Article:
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Re: [csmith-dev] Systems without variadic functions?, was Re: arthur's bugs
On Sat, Apr 30, 2011 at 12:05 AM, Pascal Cuoq <email@example.com> wrote:
>> This is very convenient for systems that do not handle
>> variadic functions very well,
On Sat, Apr 30, 2011 at 11:37 PM, Arthur O'Dwyer
> What's an example of a system that
> doesn't "handle variadic functions very well"?
I have been using Csmith to test Frama-C, an Open Source framework in
which a bunch of static analysis techniques and transformations for C
programs are implemented.
The static analyzer I have been testing is the value analysis plug-in,
which computes and records values that variables can take at run-time
in a C program http://frama-c.com/value.html .
This analyzer is supposed to be sound (all the values
that happen in an execution are predicted by the analyzer), when used
within some limits. And unfortunately, variadic functions are outside
these limits (there hasn't been any demand for them from our usual
industrial partners. The current applications of Frama-C are for
embedded C code).
Csmith-generated programs, with their current use of printf, are
within the limits of programs that are supposed to be handled (the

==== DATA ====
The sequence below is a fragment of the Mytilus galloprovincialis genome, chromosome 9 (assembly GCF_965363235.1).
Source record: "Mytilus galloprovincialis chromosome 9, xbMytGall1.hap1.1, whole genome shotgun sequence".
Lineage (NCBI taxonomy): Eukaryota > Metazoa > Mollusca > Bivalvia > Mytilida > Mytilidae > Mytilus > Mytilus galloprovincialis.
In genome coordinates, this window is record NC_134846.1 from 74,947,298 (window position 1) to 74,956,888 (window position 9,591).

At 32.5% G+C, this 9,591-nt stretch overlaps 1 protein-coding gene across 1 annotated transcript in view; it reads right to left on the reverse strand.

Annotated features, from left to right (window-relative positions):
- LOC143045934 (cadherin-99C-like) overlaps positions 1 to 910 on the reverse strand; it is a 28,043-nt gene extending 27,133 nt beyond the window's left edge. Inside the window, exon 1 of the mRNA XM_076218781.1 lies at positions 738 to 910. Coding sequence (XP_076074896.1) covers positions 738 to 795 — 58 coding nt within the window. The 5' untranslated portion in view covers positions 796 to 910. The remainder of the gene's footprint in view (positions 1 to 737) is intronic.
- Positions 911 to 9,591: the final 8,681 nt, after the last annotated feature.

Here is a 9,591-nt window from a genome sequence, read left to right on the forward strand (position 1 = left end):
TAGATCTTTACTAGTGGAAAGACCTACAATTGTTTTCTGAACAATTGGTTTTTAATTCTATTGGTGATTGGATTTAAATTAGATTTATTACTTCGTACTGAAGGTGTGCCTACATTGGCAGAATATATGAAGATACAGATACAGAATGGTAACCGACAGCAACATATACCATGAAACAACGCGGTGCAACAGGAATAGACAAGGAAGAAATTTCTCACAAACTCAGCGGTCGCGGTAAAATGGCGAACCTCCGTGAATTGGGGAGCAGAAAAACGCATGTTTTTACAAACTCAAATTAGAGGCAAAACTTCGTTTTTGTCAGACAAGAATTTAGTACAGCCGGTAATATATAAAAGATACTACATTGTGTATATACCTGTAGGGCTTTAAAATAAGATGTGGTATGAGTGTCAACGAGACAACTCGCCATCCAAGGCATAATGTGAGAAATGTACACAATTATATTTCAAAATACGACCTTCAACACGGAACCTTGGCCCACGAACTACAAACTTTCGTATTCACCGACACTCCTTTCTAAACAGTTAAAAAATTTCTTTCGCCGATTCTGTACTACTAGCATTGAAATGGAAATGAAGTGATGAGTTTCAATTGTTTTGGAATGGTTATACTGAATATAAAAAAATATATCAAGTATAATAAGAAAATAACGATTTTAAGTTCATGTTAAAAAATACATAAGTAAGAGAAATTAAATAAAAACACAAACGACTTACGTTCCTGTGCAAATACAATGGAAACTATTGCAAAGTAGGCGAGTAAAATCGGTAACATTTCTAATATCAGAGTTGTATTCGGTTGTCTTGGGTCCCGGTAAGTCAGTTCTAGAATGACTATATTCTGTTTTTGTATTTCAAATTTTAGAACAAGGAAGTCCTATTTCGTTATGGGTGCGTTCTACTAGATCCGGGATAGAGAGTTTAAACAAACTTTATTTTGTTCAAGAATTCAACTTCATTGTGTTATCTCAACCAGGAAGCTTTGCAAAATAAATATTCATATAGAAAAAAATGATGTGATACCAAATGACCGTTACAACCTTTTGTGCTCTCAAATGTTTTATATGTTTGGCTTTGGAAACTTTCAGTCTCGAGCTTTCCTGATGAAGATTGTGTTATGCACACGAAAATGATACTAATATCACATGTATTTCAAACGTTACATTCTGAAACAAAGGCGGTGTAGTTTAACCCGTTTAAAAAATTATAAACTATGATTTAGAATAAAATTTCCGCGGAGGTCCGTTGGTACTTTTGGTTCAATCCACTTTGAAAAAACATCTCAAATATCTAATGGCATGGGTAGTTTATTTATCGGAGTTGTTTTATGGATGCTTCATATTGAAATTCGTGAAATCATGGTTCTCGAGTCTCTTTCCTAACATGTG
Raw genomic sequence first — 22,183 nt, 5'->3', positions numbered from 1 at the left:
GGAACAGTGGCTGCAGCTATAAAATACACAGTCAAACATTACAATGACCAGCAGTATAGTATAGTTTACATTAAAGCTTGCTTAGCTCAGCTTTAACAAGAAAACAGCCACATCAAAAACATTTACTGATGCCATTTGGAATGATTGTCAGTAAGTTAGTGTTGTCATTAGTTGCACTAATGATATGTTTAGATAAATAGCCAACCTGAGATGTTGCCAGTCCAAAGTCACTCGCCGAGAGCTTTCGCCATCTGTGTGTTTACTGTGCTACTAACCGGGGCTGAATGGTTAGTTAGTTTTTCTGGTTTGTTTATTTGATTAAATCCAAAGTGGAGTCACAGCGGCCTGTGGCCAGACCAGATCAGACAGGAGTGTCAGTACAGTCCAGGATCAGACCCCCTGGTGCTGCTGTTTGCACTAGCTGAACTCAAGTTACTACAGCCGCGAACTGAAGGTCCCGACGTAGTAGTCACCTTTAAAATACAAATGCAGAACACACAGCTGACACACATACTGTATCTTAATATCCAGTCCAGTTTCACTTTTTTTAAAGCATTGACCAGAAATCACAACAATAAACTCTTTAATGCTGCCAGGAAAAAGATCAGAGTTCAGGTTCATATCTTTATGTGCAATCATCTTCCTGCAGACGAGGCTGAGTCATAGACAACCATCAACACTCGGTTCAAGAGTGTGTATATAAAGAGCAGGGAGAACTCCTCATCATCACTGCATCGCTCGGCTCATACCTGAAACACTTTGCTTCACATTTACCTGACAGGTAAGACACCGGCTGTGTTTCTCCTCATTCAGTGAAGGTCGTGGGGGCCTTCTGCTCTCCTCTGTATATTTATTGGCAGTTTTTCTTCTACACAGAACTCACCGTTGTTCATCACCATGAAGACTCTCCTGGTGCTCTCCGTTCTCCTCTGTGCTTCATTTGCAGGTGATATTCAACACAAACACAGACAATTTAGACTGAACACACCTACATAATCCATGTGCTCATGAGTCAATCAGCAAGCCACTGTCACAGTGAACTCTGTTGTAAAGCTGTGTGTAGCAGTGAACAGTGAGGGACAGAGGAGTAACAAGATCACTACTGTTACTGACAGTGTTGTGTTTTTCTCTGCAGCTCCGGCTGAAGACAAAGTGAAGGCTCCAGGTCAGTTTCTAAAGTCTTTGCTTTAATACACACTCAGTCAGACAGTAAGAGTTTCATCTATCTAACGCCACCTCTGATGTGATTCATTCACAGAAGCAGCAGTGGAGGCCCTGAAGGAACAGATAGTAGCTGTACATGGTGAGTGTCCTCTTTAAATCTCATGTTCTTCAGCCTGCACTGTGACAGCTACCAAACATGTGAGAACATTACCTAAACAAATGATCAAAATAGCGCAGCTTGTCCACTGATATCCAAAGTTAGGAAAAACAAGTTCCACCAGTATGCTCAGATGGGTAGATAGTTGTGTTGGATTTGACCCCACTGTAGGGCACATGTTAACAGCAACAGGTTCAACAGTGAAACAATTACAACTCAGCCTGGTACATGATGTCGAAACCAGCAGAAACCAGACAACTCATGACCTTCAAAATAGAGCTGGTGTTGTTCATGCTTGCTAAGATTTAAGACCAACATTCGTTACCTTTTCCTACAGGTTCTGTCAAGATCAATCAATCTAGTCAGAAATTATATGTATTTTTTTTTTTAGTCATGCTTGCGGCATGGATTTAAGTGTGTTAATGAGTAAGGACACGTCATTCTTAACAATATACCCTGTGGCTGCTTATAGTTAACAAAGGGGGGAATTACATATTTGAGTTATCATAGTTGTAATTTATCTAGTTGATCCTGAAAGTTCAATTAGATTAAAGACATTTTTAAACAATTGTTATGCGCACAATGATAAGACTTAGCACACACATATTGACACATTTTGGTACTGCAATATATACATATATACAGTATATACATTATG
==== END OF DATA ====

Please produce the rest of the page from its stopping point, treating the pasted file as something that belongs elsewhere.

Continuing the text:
other prominent value analysis limitation is recursion, which they do
not use). Since the value analysis is supposed to be sound, whenever
a program, when compiled and run, displays some behavior that was not
predicted, it's a bug. John and I have found tens of bugs this way,
in the value analysis itself and in Frama-C's front-end.
Here is what a typical one looks like once reduced:
(bug reduction is as much a problem for me as for people who
test C compilers, and I am very much looking forward to improvements
that apply to my use).
As of mid-April, the value analysis has reached the point where you
can spend weeks of CPU time throwing Csmith programs at it without
uncovering issues, so I have moved on to other Frama-C
plug-ins that produce testable results: a slicing plug-in, and a
constant propagation plug-in, both of which are supposed to produce
a compilable, executable C program in some sense equivalent to the
original (again something that can be tested automatically).
The next Frama-C release will owe a lot to Csmith and its developers.